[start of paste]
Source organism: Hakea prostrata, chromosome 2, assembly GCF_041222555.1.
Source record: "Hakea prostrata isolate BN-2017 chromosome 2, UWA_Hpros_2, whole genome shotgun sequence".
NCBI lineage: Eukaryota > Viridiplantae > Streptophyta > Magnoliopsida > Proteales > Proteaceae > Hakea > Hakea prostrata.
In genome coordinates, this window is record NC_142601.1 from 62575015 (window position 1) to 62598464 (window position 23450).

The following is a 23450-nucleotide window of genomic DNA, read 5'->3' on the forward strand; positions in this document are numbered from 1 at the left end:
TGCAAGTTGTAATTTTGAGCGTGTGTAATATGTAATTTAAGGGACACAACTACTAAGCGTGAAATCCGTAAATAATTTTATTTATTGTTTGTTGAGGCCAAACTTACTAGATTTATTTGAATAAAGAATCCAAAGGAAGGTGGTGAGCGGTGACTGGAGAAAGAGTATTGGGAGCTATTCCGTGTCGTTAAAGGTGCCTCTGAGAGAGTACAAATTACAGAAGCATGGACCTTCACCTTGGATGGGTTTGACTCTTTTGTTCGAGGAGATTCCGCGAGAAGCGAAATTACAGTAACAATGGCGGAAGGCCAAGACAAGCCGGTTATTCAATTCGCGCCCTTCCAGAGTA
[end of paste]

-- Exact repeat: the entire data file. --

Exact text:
Source organism: Hakea prostrata, chromosome 2, assembly GCF_041222555.1.
Source record: "Hakea prostrata isolate BN-2017 chromosome 2, UWA_Hpros_2, whole genome shotgun sequence".
NCBI lineage: Eukaryota > Viridiplantae > Streptophyta > Magnoliopsida > Proteales > Proteaceae > Hakea > Hakea prostrata.
In genome coordinates, this window is record NC_142601.1 from 62575015 (window position 1) to 62598464 (window position 23450).

The following is a 23450-nucleotide window of genomic DNA, read 5'->3' on the forward strand; positions in this document are numbered from 1 at the left end:
TGCAAGTTGTAATTTTGAGCGTGTGTAATATGTAATTTAAGGGACACAACTACTAAGCGTGAAATCCGTAAATAATTTTATTTATTGTTTGTTGAGGCCAAACTTACTAGATTTATTTGAATAAAGAATCCAAAGGAAGGTGGTGAGCGGTGACTGGAGAAAGAGTATTGGGAGCTATTCCGTGTCGTTAAAGGTGCCTCTGAGAGAGTACAAATTACAGAAGCATGGACCTTCACCTTGGATGGGTTTGACTCTTTTGTTCGAGGAGATTCCGCGAGAAGCGAAATTACAGTAACAATGGCGGAAGGCCAAGACAAGCCGGTTATTCAATTCGCGCCCTTCCAGAGTA